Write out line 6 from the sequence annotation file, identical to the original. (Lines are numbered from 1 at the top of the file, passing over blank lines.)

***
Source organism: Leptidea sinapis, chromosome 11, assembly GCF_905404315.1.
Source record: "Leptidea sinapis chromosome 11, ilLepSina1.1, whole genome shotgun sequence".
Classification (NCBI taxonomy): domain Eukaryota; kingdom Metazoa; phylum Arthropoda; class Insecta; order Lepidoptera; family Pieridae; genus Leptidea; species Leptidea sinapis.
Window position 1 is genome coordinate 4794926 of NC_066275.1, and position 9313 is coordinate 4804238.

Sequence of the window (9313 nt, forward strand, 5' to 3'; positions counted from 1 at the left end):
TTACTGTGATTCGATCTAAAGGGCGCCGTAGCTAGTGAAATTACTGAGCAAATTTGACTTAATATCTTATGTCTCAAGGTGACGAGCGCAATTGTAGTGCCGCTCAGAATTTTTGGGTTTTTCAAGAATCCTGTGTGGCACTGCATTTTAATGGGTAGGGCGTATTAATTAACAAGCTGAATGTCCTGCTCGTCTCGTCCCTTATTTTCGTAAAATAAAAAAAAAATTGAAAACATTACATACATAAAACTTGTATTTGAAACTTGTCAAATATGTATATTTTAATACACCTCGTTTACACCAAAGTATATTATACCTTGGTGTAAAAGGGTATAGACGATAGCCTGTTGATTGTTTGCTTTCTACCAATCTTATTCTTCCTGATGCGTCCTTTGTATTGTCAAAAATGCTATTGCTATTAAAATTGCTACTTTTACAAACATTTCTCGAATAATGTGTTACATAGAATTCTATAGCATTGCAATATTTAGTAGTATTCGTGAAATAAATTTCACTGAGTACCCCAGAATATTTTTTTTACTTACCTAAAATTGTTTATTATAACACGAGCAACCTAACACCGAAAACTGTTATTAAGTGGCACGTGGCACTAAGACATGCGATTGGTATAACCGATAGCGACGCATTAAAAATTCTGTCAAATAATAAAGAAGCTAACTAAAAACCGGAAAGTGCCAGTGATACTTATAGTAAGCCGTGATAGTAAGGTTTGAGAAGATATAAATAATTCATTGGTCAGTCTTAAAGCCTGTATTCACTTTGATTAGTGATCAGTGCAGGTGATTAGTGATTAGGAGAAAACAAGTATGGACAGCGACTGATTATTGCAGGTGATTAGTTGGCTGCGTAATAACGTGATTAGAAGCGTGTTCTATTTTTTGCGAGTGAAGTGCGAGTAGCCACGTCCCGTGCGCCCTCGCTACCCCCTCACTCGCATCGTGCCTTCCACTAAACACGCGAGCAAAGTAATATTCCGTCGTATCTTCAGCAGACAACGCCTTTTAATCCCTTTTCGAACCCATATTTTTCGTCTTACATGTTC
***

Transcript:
TTACTGTGATTCGATCTAAAGGGCGCCGTAGCTAGTGAAATTACTGAGCAAATTTGACTTAATATCTTATGTCTCAAGGTGACGAGCGCAATTGTAGTGCCGCTCAGAATTTTTGGGTTTTTCAAGAATCCTGTGTGGCACTGCATTTTAATGGGTAGGGCGTATTAATTAACAAGCTGAATGTCCTGCTCGTCTCGTCCCTTATTTTCGTAAAATAAAAAAAAAATTGAAAACATTACATACATAAAACTTGTATTTGAAACTTGTCAAATATGTATATTTTAATACACCTCGTTTACACCAAAGTATATTATACCTTGGTGTAAAAGGGTATAGACGATAGCCTGTTGATTGTTTGCTTTCTACCAATCTTATTCTTCCTGATGCGTCCTTTGTATTGTCAAAAATGCTATTGCTATTAAAATTGCTACTTTTACAAACATTTCTCGAATAATGTGTTACATAGAATTCTATAGCATTGCAATATTTAGTAGTATTCGTGAAATAAATTTCACTGAGTACCCCAGAATATTTTTTTTACTTACCTAAAATTGTTTATTATAACACGAGCAACCTAACACCGAAAACTGTTATTAAGTGGCACGTGGCACTAAGACATGCGATTGGTATAACCGATAGCGACGCATTAAAAATTCTGTCAAATAATAAAGAAGCTAACTAAAAACCGGAAAGTGCCAGTGATACTTATAGTAAGCCGTGATAGTAAGGTTTGAGAAGATATAAATAATTCATTGGTCAGTCTTAAAGCCTGTATTCACTTTGATTAGTGATCAGTGCAGGTGATTAGTGATTAGGAGAAAACAAGTATGGACAGCGACTGATTATTGCAGGTGATTAGTTGGCTGCGTAATAACGTGATTAGAAGCGTGTTCTATTTTTTGCGAGTGAAGTGCGAGTAGCCACGTCCCGTGCGCCCTCGCTACCCCCTCACTCGCATCGTGCCTTCCACTAAACACGCGAGCAAAGTAATATTCCGTCGTATCTTCAGCAGACAACGCCTTTTAATCCCTTTTCGAACCCATATTTTTCGTCTTACATGTTC